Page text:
First ever Spoon-billed Sandpiper chicks hatch in the UK

17 July 2012 | News story

Fourteen Critically Endangered Spoon-billed Sandpipers were hatched in captivity last week after precious eggs were rushed thousands of miles from Arctic Russia to the Wildfowl and Wetlands Trust Slimbridge Wetland Centre in the UK. This operation is part of an SOS - Save Our Species supported project implemented by IUCN (International Union of Conservation of Nature) member, Wildfowl and Wetlands Trust (WWT).

These chicks, only the second flock ever to be born in captivity, are part of an urgent conservation breeding project supported by SOS and other conservation organisations across the world to save the species from global extinction. In the coming days the newly born flock is expected to reach 30 individuals.

“The level of support for the Spoon-billed Sandpiper has been phenomenal,” said Dr Debbie Pain, Director of Conservation, Wildfowl and Wetlands Trust. “It is only thanks to donations from thousands of individuals plus a major grant from SOS - Save Our Species, that we are able to put this emergency plan into action.”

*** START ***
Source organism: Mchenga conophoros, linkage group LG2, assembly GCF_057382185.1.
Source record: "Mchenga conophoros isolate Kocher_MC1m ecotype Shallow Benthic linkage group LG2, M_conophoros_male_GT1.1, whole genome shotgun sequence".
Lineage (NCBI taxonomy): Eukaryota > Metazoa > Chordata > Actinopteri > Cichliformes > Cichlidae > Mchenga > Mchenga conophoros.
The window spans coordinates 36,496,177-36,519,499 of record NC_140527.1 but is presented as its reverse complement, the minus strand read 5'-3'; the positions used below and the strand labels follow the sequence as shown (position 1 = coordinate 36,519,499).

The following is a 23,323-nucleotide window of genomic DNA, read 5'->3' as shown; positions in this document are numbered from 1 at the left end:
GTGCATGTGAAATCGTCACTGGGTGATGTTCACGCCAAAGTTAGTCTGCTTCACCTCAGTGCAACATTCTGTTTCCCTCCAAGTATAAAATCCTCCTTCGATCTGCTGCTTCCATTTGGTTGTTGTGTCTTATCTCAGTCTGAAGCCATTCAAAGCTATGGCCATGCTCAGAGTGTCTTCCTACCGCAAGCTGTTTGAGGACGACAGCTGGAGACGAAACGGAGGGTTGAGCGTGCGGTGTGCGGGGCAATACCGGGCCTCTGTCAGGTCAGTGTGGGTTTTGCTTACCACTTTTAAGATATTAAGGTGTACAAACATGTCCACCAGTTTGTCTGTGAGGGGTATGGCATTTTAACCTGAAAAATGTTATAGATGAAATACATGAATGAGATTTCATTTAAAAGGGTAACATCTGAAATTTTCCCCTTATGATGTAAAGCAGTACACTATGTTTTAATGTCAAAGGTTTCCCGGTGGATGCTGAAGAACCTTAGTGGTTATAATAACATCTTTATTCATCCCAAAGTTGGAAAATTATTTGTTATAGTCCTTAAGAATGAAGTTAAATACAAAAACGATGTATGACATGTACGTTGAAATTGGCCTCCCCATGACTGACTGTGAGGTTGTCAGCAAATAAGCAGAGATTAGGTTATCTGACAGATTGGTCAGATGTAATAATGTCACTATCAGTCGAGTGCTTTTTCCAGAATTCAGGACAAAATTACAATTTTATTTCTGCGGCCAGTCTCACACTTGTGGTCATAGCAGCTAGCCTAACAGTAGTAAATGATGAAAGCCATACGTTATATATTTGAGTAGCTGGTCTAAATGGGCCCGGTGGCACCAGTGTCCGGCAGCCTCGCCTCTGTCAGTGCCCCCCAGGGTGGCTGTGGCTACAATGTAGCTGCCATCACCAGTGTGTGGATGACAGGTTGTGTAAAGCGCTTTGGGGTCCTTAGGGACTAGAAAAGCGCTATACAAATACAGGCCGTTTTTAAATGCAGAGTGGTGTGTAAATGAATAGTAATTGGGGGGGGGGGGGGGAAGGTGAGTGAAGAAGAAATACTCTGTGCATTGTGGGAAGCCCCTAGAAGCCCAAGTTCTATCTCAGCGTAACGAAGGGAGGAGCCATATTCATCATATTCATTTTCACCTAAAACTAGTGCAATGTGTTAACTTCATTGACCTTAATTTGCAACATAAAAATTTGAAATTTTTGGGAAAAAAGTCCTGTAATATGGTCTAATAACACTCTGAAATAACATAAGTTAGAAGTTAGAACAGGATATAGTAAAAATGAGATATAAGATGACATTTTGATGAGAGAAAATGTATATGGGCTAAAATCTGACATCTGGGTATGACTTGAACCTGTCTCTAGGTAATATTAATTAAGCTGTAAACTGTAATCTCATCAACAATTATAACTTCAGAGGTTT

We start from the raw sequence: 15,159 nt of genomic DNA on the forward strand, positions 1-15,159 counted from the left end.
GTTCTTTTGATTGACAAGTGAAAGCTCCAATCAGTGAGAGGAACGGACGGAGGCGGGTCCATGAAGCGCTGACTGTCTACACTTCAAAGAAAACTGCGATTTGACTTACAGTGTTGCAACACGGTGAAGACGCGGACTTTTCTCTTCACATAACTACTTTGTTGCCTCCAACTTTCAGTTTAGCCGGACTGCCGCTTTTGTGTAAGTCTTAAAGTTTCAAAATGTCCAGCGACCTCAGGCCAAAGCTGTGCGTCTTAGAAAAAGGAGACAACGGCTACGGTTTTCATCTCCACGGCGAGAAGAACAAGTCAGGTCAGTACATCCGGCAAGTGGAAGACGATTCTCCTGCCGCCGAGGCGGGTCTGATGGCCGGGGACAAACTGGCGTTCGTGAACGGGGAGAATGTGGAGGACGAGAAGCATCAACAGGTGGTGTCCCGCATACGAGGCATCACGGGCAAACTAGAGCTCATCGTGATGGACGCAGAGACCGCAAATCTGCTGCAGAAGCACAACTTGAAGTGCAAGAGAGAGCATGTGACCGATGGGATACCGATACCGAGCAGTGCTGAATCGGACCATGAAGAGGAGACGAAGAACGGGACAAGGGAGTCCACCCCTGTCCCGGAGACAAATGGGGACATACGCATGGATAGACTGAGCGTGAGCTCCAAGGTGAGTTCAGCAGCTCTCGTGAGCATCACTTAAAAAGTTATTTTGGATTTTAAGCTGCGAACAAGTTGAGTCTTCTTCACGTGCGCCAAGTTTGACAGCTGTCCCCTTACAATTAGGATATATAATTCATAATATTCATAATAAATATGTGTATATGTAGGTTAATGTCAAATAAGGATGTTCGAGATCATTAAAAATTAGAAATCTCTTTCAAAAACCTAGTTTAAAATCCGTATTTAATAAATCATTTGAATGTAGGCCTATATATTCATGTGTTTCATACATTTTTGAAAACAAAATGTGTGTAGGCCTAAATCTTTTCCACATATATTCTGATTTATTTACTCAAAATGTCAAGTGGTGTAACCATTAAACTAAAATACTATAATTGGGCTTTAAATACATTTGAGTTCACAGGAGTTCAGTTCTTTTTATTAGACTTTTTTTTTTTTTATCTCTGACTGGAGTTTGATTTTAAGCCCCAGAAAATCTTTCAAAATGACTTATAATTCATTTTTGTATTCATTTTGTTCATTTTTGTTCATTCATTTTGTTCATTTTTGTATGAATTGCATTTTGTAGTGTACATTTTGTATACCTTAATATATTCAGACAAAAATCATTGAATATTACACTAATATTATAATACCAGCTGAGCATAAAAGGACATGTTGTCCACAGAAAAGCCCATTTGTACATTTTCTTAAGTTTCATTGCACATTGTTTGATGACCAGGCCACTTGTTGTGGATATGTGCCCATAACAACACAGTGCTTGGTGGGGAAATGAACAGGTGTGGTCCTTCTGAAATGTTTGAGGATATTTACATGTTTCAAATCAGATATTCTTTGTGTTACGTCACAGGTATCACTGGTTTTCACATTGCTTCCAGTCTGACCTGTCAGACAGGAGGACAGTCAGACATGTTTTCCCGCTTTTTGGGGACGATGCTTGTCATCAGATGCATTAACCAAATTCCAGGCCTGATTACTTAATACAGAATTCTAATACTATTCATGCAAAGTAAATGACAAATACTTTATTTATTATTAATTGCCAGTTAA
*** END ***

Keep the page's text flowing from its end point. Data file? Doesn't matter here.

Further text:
It is estimated that there are fewer than 100 pairs of breeding individuals. A dramatic decline in the number of Spoon-billed Sandpipers was first observed in 2000 and Russian and international field workers travel each year to Chukotka in Russia to monitor numbers at the species’ breeding ground.

The long-term decline of the Spoon-billed Sandpiper is thought to have been caused by the loss of inter-tidal habitat in which these birds feed during their 8,000km migration between Russia and South and Southeast Asia. The current crisis facing the Spoon-billed Sandpiper is suspected to be a result of local people trapping birds in coastal Myanmar and Bangladesh, where the birds spend most of the year outside of the breeding season.

Once these threats have been tackled further by local and international conservationists, including helping villagers find and fund alternative livelihoods, the birds from the conservation breeding programme will be returned to the wild.

To find out more read the WWT full press release.
 


This image shows the courtship behavior of Indian Bull frogs (Holobatrachus tigerinus). During the monsoon, the breeding males become bright yellow in color, while females remain dull. The prominent blue vocal sacs of male produce strong nasal mating call.